Wednesday, May 26, 2010

Bon Voyage

Tomorrow I leave for Italy for three weeks. We're flying into Venice, taking a train to Certaldo, then Florence, the beach and finally ending up in Rome, spending a few days in each place.

I have everything packed in a carry on sized bag and my messenger bag. My liquids do not exceed 3 ounces. I found the perfect sketchbook/journal to record everything. I will not be taking my computer, so, sadly, no blogging for three weeks. But expect a full report when I get back.

See you in three weeks!

Tuesday, May 25, 2010

Quote of the Week

I found an index card on which I wrote the following (among other things):

"a swarm of mostly tiny earthquakes"

I like the sound of that.

Saturday, May 22, 2010


I feel like I could write poetry with the things I find on my evening walks.

Thursday, May 20, 2010

NC Love

Another reason why I love this state:

The Creative Industry in North Carolina accounts for nearly 300,000 jobs, more than 5.5% of the state's workforce!

AND that workforce of 300,000 contributes $41 BILLION to the state's economy!!!

according to Pitt County Arts at Emerge Gallery.

Also, magnolia flowers as big as your face!

Wednesday, May 19, 2010

Etsy Updates

Made a few updates to the paper shop today. More tomorrow.

Monday, May 17, 2010

Fantastic Find

$16 at a local antique store.

Sunday, May 16, 2010

Sunday Sewing

This week I treated myself to the book Alabama Studio Style. I've loved the work of Alabama Chanin ever since I saw their first book, the Alabama Stitch Book, which sadly, I don't own yet. As I was looking at all the beautiful projects in Alabama Studio Style, I realized something about myself. I am afraid of jersey. Specifically sewing jersey. Jersey for all intensive purposes is tee shirt material. It's a knit, and stretches and I find the idea of making a garment from it highly intimidating, since I'm just now getting comfortable with sewing straight lines through woven cotton with my machine.

But, these pieces are just so beautiful, I decided to face my fear. So I bought the book, and a set of cotton jersey sheets (sheets, yardage, same difference, right?). As I started reading the book, I realized that everything in it is sewn by hand! Ok, this I can maybe do.

What makes Alabama Chanin's pieces so appealing are their patterns, which are executed though a variety of elaborate stenciling and stitching, also all done by hand. I decided to get my feet wet a little bit at a time by just doing some sample pieces of their techniques. I'm glad I did, because I learned a lot and came up with some effects I really like. I got 100% cotton, cream colored sheets, so that I could dye them any color I wanted.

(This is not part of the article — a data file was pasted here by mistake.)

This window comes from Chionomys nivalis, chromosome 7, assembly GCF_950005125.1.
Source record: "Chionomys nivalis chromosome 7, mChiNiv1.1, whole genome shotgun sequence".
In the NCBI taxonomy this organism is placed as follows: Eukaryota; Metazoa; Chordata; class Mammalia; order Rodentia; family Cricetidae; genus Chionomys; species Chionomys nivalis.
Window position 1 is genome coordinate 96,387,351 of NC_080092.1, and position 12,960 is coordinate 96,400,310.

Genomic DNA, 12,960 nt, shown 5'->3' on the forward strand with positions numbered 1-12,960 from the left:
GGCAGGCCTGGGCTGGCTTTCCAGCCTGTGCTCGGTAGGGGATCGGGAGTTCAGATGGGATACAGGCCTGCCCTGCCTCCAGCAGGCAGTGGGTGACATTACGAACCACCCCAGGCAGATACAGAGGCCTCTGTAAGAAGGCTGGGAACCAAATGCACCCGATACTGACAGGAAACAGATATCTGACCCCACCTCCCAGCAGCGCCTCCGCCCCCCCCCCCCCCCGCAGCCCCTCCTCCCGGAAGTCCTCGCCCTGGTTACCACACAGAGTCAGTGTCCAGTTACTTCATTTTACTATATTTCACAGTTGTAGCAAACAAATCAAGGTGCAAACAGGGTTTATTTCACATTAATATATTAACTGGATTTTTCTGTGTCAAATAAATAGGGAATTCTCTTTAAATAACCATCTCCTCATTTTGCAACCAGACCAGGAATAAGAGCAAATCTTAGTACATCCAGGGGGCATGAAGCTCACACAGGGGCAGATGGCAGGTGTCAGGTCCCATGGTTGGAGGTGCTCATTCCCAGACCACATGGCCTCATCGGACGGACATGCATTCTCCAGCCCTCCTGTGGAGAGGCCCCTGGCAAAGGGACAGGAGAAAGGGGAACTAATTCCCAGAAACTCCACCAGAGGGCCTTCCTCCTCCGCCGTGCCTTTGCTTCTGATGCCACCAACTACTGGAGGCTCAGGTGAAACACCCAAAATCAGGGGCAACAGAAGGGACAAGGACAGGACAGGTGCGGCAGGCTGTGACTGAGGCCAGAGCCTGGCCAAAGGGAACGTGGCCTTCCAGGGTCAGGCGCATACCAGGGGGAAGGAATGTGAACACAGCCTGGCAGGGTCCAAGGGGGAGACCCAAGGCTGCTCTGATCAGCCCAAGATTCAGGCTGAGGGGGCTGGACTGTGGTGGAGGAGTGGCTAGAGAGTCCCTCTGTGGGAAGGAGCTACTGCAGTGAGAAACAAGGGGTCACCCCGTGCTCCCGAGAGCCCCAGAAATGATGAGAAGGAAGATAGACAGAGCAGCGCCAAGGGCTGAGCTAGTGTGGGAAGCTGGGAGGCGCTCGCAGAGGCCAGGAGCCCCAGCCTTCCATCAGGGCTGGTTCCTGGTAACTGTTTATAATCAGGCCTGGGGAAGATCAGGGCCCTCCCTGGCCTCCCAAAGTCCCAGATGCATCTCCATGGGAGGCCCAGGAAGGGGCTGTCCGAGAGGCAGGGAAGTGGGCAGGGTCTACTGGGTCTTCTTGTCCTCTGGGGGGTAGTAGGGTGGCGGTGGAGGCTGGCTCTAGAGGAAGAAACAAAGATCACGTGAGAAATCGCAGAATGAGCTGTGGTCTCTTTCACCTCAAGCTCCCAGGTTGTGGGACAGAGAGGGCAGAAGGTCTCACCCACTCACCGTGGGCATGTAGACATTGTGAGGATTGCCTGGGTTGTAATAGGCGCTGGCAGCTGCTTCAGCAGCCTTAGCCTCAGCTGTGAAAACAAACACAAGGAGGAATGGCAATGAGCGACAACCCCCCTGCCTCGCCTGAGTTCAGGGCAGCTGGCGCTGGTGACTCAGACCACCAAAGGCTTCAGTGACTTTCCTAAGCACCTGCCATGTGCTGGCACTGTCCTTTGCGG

I've spent the past few days stenciling, stitching and beading and am getting ready to make an actual project. I'm in the process of dying the entire top sheet dark blue. I've yet to make a successful garment, so wish me luck!

Friday, May 14, 2010


Laura Deakin
Polyester filler, silk, plastic mother-of-pearl

Over on Facebook, the graduate students from SUNY New Paltz have started "A Dialogue Regarding Beauty and Jewelry", and have asked a great many people from the field to participate. They ask that you respond to these two questions:

Identify a piece of jewelry made in the last two decades that you found to be profoundly beautiful. Explain why, and/or relate the experience.

Is it your intent that skillfulness is clearly demonstrated in your work? Why or why not?

I knew almost immediatly which piece I wanted to use to answer the first question, these "pearl" necklaces by Laura Deakin. Out of all the wonderful pieces in "The Fat Booty of Madness", these are the ones that have stuck with me.

I knew the answer to the second question too, but crafting something that so many top players in the field were going to see was a bit nerve wracking. It's been a bit of a stuggle for me, because I'm not a super personal person, but I've chosen to make this super personal and private work, while I'm still in the position where I have to talk about it. How do you share, without sharing too much?

Anyways, I think I managed to come up with something that was short, to the point and doesn't make me sound like a complete idiot:

The pieces in this series strike me because of their minimalism, use of unconventional materials and, most importantly for me, their subtly.

Demonstrating skill used to be part of my intent when I was making a very different type of work. This is no longer my desire, partially because I don’t feel like it takes a whole lot of technical skill to make my work. My work is about myself and my spiritual journey and my love of these things. My intent has shifted to let this voice, my voice be heard over any overt show of skill.

Thursday, May 13, 2010

Quote of the Week

Ever have the past come back to haunt you? Specifically your art past? It's unsettling, isn't it? Like the Universe knew something well before you did.

It seems like lately I've been coming across all these realizations about how my making past has shaped my making present. I was cleaning out some stuff today and found all kinds of crazy crap. Post cards from my undergrad show (why the hell did I order so many?). Some bad sketches, which I threw out. A manifesto I wrote my first semester of grad school. This still holds up, so maybe I'll post it another time. And some very interesting index cards.

I tend to make my notes on index cards. By the time I die, I'll probably have a mountain of them. I'm not sure when, where, or how I picked up this habit, but apparently it was sometime early on or before my grad career. I found some index cards from either my first or second semester at Towson. On one, I wrote this quote:

"From the earliest times humans stung stones, wood, feathers, and bone on strings of hide around their necks. The neck is where mind and body, head and heart come together. It is a transitional point from the celestial to the terrestrial, and as such it is a fitting point to place an object of adornment or magic."

~ Robly Glover

I feel like I just saw a ghost.

Tuesday, May 11, 2010

Dirt: The Movie